However, such a register would also create a new, delicate bureaucracy with sensitive health data. That could deter not only opponents of vaccination, but also supporters, according to an argument from the SPD. Would enough MEPs who are generally in favor of compulsory vaccination agree to a group application without a vaccination register? And do enough SPD MPs do it at all? Because even with them it is not just the Scholz position that can be found. The good news for the chancellor: support is emerging in the ranks of the Greens. There, according to reports, MPs want to participate in an application for compulsory vaccination from the age of 18. Among others, the high-profile health politician Janosch Dahmen and the legal expert Till Steffen are currently working on it. However, not everyone is likely to support the motion here either.

The double FDP

In no government faction are the attitudes as different as in the FDP. According to government circles, the Liberals in particular are responsible for the fact that the traffic lights have not submitted a draft law. During the election campaign, party leader Christian Lindner warned against discrimination against the unvaccinated. Now he is open to compulsory vaccination – and said so a few weeks ago. The party now says that Lindner “jumped too far too soon”. Recently, the top liberal declared again restrictively: “I’m no longer against it in principle.” And: “But I’m not positive either.”

Sounds more like a course search than a decision. Others are already further along, for example FDP Bundestag Vice President Wolfgang Kubicki. He has submitted the only motion so far in Parliament that speaks out against compulsory vaccination. The application has only been signed by a good two dozen MPs, some of them from the Union. But the number of skeptics is growing. The MP Jens Beeck says, for example, that it is not yet certain how long the effect of the booster vaccination will last and how many of them will be needed: “Therefore, in my view, there is currently no sufficient basis for the introduction of a statutory vaccination requirement.” Wolfgang Kubicki: He’s against it. (Source: Political Moments/imago images)

Martin Hagen, Bavarian FDP leader and member of the federal executive board, says: “Vaccination is advisable for everyone. But the risk of an unvaccinated 20- or 30-year-old going to the intensive care unit is still lower than the risk of a vaccinated 70 – or 80-year-olds. So compulsory vaccination for young people would not have a noticeable effect on the intensive care units.”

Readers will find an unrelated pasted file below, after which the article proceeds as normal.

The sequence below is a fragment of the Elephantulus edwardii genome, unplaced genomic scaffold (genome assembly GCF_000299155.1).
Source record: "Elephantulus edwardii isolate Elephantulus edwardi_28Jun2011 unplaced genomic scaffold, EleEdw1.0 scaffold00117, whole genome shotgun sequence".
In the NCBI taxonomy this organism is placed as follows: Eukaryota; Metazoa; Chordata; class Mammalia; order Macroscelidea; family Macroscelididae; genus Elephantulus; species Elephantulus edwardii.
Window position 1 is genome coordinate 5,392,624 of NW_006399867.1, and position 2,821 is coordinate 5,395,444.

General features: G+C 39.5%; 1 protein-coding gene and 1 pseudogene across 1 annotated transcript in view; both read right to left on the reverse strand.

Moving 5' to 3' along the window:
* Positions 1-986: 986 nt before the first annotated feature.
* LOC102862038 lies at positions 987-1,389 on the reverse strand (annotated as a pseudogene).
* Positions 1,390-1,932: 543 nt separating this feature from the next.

It is the position that is being discussed in political Berlin as the Ullmann Line, after its originator, the FDP health politician Andrew Ullmann. In summary, it is as follows: compulsory vaccination, yes, but only for people over 50 years of age. This line is not only popular with FDP MPs, it is said at the moment. The proposal could thus split the camp of those in favor of compulsory vaccination – and make it difficult to find a majority.

Under observation

Because at least three rough lines are already emerging, within which there should be further dispute over details, think of the vaccination register:

  • The Kubicki line, i.e. the general rejection of compulsory vaccination
  • The Scholz line, i.e. compulsory vaccination for adults
  • And the Ullmann line, i.e. compulsory vaccination from the age of 50
  • The whole thing is most complicated for the FDP, because they emphasize the issue of freedom the most. If the party had the choice between a recurring lockdown and mandatory vaccination, it would probably be easier for them to do the latter. But the moderate occupancy of the intensive care beds despite a record incidence makes many flirt with waiving the obligation to vaccinate. However, some current skeptics are also aware of the fundamental political risk: if a variant were to appear in the autumn against which compulsory vaccination would have helped and a decision had now been made against it, the political damage would be gigantic. Someone from the leadership of the party therefore makes a compromise proposal: “We could also decide on vaccination that only applies in the event that there are new, more dangerous mutants – and we have a corresponding vaccine against them.” It would be another dispute over details that would not make the discussion any easier.

    Months will pass

    What is already clear is that it will be many months before compulsory vaccination can really take effect. The MPs are to exchange ideas at the end of January in a so-called orientation debate. In February, the SPD hopes, a majority will then gather behind a group motion. The Bundestag could then pass the law at the end of March. And then the Federal Council still has to agree. But afterwards, according to the SPD, people should still have enough time to get vaccinated, said the parliamentary director of the party, Katja Mast, this week. As a model, she cited the procedure for facility-related compulsory vaccination. The Bundestag had decided in mid-December. It should take effect from mid-March. So three months later. For the general obligation to vaccinate, that would mean: the end of June. Assuming there is any majority at all.